About two years ago, Harvard researchers published a massive study showing how you can increase your lifespan by 10 years or more by adopting five healthy habits. But they failed to mention the single, most-important predictor of longevity.
(Though, to be fair, we can’t really fault the Harvard researchers for not including this important predictor in their study. Because it wasn’t something they even could measure back when the study began 30 years ago. Yet they still covered a lot of ground in their analysis.)
Thankfully, recent research expands on this predictor, and we now know what you can do to improve it. I’ll tell you all about that exciting, new research in just a moment. But first, let’s take a look at the five healthy habits…
Five simple habits to increase lifespan by a decade
For the original Harvard study, researchers reviewed three decades of data involving 78,000 women and more than 44,000 men. Overall, they found a strong link between five healthy behaviors and a lower risk of developing major health problems, such as cardiovascular disease and cancer.
Specifically, women in the study who maintained all five healthy habits gained, on average, 14 years of life, and men who maintained them gained 12 years, on average, compared with those who didn’t.
In addition, women and men who maintained the healthiest lifestyles at the age of 50 were 82 percent less likely to die from cardiovascular disease and 65 percent less likely to die from cancer, compared to those with the least-healthy lifestyles over a 30–year period.
The five healthy habits pinpointed by the researchers were:
1.) Maintaining a “high-quality,” healthy diet. The researchers assessed the participants’ diet in interviews and gave them a score using a standard food index. Those who had a “healthy” diet scored in the top 40 percent of their cohort. Which means they were measured against others in their cohort…and not scored specifically on how many fruits and vegetables they consumed per day, for example.
As a reminder, studies consistently show that the Mediterranean-type diet—filled with wholesome, satisfying foods like full-fat dairy, grass-fed and -finished meat, wild-caught fish and seafood, and fresh produce—is the healthiest diet on the planet.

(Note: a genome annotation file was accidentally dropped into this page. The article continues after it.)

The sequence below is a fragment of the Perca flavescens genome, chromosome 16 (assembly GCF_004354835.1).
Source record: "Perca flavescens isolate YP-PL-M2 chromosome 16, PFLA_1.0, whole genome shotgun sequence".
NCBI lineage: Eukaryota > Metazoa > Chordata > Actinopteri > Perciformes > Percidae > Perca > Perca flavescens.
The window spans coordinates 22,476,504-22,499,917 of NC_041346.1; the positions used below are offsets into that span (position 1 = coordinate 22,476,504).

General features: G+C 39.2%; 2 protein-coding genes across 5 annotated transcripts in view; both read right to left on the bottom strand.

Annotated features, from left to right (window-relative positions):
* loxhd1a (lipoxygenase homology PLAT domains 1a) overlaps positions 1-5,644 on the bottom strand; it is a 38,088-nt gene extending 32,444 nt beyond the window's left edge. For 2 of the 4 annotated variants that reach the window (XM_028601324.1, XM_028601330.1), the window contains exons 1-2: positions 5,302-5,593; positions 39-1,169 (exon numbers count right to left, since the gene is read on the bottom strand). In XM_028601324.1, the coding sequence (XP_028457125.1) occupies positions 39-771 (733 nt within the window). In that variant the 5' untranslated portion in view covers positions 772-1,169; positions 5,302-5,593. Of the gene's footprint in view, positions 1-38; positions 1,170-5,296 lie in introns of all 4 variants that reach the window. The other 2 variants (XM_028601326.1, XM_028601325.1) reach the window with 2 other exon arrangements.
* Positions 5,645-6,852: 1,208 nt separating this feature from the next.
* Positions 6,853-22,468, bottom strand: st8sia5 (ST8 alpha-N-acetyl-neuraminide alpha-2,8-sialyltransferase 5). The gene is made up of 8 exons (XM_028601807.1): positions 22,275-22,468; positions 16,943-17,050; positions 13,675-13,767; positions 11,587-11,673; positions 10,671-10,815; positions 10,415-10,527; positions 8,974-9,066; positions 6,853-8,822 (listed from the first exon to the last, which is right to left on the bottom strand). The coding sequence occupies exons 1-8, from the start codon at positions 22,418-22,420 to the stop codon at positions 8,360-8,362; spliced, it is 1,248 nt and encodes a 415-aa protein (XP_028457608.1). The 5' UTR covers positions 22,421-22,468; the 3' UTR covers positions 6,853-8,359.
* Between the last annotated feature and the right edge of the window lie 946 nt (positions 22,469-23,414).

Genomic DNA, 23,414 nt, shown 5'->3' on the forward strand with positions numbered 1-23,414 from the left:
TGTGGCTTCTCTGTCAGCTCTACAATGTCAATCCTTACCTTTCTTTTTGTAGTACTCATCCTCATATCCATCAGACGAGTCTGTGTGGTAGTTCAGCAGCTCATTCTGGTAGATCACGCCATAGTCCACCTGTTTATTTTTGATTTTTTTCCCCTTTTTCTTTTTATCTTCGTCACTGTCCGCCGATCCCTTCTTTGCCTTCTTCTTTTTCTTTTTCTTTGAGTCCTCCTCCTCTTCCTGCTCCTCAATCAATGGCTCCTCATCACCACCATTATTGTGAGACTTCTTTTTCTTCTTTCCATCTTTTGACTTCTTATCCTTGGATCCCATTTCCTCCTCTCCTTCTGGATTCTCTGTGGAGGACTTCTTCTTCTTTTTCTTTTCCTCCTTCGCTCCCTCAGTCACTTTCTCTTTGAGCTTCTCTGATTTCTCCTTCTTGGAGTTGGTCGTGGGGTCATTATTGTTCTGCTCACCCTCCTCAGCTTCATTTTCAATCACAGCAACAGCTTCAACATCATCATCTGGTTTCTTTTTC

2.) Getting some regular, moderate exercise. In the Harvard study, researchers found that men and women who engaged in at least 30 minutes of moderate exercise each day experienced big gains in longevity. But remember, other well-designed studies show you really only need 140 to 150 minutes total per week. And walking, gardening, caring for animals, and doing household chores all count toward your weekly total.
3.) Drinking alcohol in moderation. For this factor, the Harvard researchers found that women who drank up to about one, 5-ounce glass of wine per day and men who drank up to about two glasses per day gained the most protection against disease. This finding makes a lot of sense, as we know that moderate consumption of any type of alcohol lowers blood pressure and blood sugar and supports healthy metabolism. Plus, as I always point out, moderate alcohol generally reduces stress—a factor that mainstream researchers typically leave out of the longevity equation.
4.) Maintaining a healthy weight. As you might expect, maintaining a healthy weight also helps improve longevity. But remember, other strong studies show that keeping a few extra pounds is healthier than being underweight, especially as you get older. So, you’re far better focusing on maintaining a healthy diet…and your weight will naturally adjust to healthier levels from there.
5.) Not smoking or limiting smoking. The Harvard study linked being a non-smoker or a light smoker to increases in longevity. And that’s key—because research that I helped conduct in 1989 found that people who smoke less than a half-a-pack a day of cigarettes (or one to two cigars) generally suffer no harmful health consequences.